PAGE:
sas >> trend test

by 'rique » Thu, 02 Jun 2005 22:25:59 GMT

Hello,


I have race distribution (W,B,H) by year (2000-2003) and I want to test
whether there is any trending (increasing or decreasing) WITHIN each
race group. In other words, for Hispanics, is the population
significantly increasing or decreasing by year. I know there is a CHISQ
test for trend, but I don't know how to set it up. I know there is a
significant difference in race distribution BETWEEN groups, but that's
not what I want. Can anyone help me with this?


Thanks
Enrique


sas >> trend test

by dhssresearcher » Fri, 03 Jun 2005 09:58:23 GMT


First off, Hispanic is not a race. Its an ethnic group. You're going to have muddied the data as there are people who are Black and Hispanic, Black and non Hispanic, and the same thing with White. Where do they go? And what are you losing by doing it this way.

Three years of data is not enough for a real trend.

But, if you want to do it anyway, you're going to have to compare your data against something. Population, K-Mart shoppers, Pointy headed bosses, statisticians. Some standard you can gear your data against.




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sas >> trend test

by flom » Fri, 03 Jun 2005 18:30:43 GMT

I missed the original post, and only saw David Cassell's response, where
(as usual) he offered excellent advice. I add my thoughts at the end



<<<<
I have race distribution (W,B,H) by year (2000-2003) and I want to test
whether there is any trending (increasing or decreasing) WITHIN each
race group. In other words, for Hispanics, is the population
significantly increasing or decreasing by year. I know there is a CHISQ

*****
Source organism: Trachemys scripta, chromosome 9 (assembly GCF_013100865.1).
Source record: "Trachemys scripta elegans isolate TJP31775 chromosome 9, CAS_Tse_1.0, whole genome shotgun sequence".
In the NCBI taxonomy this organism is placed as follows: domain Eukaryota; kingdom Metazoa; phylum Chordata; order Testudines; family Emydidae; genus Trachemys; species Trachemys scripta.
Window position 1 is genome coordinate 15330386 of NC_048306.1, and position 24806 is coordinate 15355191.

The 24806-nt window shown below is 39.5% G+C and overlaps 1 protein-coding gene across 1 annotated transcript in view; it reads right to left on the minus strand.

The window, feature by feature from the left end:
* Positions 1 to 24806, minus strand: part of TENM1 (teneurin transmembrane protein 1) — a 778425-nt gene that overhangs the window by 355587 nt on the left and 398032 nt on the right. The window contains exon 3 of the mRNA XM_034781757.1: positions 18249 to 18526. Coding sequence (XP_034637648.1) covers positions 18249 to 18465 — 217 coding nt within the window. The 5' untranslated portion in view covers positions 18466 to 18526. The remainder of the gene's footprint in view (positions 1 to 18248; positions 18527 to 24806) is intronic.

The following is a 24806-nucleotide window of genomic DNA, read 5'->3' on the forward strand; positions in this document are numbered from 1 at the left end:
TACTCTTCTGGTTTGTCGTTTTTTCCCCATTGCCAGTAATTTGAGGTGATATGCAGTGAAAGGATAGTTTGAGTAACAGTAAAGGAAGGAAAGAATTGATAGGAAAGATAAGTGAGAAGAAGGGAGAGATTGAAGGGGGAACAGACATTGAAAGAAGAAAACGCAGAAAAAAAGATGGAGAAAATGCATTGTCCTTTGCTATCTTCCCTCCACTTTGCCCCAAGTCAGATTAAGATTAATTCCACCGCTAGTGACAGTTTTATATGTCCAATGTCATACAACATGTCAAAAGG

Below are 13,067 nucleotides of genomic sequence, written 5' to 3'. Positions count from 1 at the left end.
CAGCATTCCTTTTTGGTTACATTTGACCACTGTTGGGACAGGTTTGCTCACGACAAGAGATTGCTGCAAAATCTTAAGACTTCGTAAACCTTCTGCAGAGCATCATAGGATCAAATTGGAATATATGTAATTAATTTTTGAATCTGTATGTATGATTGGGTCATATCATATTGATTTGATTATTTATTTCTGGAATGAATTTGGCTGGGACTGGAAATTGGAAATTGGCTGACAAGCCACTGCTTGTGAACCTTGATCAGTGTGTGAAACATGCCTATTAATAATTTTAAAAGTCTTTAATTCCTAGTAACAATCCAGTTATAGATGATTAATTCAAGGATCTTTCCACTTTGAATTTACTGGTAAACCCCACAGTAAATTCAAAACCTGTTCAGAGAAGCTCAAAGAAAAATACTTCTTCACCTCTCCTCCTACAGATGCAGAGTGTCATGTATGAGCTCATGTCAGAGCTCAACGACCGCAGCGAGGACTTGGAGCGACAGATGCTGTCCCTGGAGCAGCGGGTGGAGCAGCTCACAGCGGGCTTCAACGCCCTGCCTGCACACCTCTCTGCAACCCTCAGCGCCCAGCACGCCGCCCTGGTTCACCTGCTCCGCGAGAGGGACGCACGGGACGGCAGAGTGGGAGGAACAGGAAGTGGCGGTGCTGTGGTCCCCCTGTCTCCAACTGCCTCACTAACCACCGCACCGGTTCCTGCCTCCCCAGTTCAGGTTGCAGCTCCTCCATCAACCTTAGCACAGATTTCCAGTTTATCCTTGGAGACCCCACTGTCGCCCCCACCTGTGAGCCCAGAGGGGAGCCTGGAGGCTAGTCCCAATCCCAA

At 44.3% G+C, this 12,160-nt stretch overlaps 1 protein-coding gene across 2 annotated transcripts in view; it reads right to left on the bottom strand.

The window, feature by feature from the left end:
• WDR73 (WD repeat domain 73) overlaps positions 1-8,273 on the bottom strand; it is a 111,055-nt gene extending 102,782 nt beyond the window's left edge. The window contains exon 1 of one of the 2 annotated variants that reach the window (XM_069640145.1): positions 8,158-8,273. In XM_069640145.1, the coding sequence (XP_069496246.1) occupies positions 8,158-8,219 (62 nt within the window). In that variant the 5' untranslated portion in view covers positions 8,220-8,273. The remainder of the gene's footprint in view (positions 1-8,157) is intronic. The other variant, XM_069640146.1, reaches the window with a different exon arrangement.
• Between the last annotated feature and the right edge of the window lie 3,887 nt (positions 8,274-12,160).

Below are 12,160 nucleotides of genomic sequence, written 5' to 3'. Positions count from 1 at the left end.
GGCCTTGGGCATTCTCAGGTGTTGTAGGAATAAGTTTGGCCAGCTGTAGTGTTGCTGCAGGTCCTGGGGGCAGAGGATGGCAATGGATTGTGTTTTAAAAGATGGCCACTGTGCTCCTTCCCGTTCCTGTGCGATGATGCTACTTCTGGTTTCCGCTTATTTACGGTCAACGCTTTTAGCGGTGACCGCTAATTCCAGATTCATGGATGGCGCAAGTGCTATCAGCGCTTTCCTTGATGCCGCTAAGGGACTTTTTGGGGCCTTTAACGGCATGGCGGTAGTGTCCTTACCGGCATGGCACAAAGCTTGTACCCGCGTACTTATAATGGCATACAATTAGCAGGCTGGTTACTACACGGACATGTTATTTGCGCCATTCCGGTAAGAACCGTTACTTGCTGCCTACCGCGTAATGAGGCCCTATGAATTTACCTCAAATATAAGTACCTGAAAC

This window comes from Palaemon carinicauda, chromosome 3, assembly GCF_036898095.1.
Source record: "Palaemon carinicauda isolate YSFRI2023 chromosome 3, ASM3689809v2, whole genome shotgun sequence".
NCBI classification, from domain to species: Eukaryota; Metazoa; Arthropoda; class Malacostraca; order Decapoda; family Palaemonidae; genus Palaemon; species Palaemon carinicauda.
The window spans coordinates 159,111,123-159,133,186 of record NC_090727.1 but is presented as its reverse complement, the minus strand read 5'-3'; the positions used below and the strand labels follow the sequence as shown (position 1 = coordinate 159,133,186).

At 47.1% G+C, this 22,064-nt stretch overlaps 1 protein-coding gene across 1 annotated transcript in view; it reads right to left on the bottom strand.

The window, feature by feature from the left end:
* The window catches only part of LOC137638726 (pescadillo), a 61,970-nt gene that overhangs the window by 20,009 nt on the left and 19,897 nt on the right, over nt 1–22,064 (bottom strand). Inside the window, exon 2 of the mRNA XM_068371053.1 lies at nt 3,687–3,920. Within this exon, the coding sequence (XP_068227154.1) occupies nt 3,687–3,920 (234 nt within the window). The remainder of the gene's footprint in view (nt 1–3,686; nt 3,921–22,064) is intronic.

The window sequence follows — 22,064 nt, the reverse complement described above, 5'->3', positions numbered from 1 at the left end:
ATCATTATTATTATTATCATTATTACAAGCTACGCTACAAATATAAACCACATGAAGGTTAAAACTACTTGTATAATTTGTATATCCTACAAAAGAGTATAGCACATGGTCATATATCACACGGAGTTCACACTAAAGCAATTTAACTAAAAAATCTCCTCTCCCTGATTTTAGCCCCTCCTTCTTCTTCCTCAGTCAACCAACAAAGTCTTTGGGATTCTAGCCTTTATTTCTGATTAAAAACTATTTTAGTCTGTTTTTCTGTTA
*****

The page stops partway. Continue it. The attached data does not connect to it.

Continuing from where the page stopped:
test for trend, but I don't know how to set it up. I know there is a
significant difference in race distribution BETWEEN groups, but that's
not what I want. Can anyone help me with this?

David replied

<<<<
I'm sure someone on SAS-L can help you. But I think you're going to
have to give us more information before we can help.
You say you have "race distribution (W,B,H) by year (2000-2003)". What
does that mean?

Do you have some percents in a 3x4 table? If that's what you have, then
you're not going to be able to perform a chi-squared test in PROC FREQ.
And if you only have a 3x4 table, then you're not going to have many
degrees of freedom for whatever test you want. Fewer degrees of freedom
makes it that much harder to establish a statistically valid effect.

When you plot your data, do you see trends for each separate race class?
If not, then this could be a problem in your analysis. Do they all go
in the same direction? If not, then you'll have interaction terms which
have to be dealt with.

So perhaps you could write back to SAS-L (not to me personally) and
explain more about your data and your goals. Then we can give you some